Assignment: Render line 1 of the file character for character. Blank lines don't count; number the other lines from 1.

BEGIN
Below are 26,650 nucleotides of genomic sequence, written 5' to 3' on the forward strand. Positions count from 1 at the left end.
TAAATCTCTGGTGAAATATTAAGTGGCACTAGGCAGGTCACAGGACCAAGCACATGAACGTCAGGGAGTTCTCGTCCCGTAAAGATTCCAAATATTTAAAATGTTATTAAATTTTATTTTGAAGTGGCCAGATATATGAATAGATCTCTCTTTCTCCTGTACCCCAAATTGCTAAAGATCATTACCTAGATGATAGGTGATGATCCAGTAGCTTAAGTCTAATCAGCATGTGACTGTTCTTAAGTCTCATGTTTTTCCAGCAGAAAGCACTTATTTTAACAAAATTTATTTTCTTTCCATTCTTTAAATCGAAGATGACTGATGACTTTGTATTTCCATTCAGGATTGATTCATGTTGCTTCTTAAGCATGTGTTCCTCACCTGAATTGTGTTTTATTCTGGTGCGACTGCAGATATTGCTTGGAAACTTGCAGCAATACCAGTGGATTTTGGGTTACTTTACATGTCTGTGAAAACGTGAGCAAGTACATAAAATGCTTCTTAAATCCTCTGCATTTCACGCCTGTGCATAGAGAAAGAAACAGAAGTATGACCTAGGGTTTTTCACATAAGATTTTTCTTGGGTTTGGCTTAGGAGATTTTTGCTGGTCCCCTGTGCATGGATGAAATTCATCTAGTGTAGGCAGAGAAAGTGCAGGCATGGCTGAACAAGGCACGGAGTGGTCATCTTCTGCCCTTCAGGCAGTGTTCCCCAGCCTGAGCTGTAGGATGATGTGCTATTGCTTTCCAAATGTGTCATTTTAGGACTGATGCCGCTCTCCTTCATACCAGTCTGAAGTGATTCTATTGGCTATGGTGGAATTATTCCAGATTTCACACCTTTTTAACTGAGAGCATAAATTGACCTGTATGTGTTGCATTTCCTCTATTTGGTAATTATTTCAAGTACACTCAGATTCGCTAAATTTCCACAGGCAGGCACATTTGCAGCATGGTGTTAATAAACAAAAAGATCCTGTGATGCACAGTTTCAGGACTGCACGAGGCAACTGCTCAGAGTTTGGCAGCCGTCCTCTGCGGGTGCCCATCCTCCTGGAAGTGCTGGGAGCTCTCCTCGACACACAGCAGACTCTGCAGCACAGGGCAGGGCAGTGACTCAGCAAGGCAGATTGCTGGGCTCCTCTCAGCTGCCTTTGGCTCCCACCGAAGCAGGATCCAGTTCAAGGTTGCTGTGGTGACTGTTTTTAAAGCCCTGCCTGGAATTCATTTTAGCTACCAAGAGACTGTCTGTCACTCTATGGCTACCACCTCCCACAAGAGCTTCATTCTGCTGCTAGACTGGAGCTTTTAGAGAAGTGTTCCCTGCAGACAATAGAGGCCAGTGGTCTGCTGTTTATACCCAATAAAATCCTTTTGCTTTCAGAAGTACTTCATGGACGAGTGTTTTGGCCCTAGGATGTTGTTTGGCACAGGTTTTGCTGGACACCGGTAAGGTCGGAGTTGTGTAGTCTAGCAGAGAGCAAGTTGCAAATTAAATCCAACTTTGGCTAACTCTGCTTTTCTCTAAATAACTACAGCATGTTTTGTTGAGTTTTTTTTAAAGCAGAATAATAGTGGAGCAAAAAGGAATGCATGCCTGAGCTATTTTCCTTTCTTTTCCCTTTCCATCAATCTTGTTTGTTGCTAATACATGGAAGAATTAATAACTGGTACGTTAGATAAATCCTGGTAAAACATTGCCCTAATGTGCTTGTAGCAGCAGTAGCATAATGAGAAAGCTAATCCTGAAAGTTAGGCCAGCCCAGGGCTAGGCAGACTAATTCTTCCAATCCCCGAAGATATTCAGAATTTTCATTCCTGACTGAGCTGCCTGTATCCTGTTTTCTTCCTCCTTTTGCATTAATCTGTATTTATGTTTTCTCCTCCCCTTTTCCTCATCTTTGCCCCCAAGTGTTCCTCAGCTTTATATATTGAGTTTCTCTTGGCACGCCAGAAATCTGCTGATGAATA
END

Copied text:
Below are 26,650 nucleotides of genomic sequence, written 5' to 3' on the forward strand. Positions count from 1 at the left end.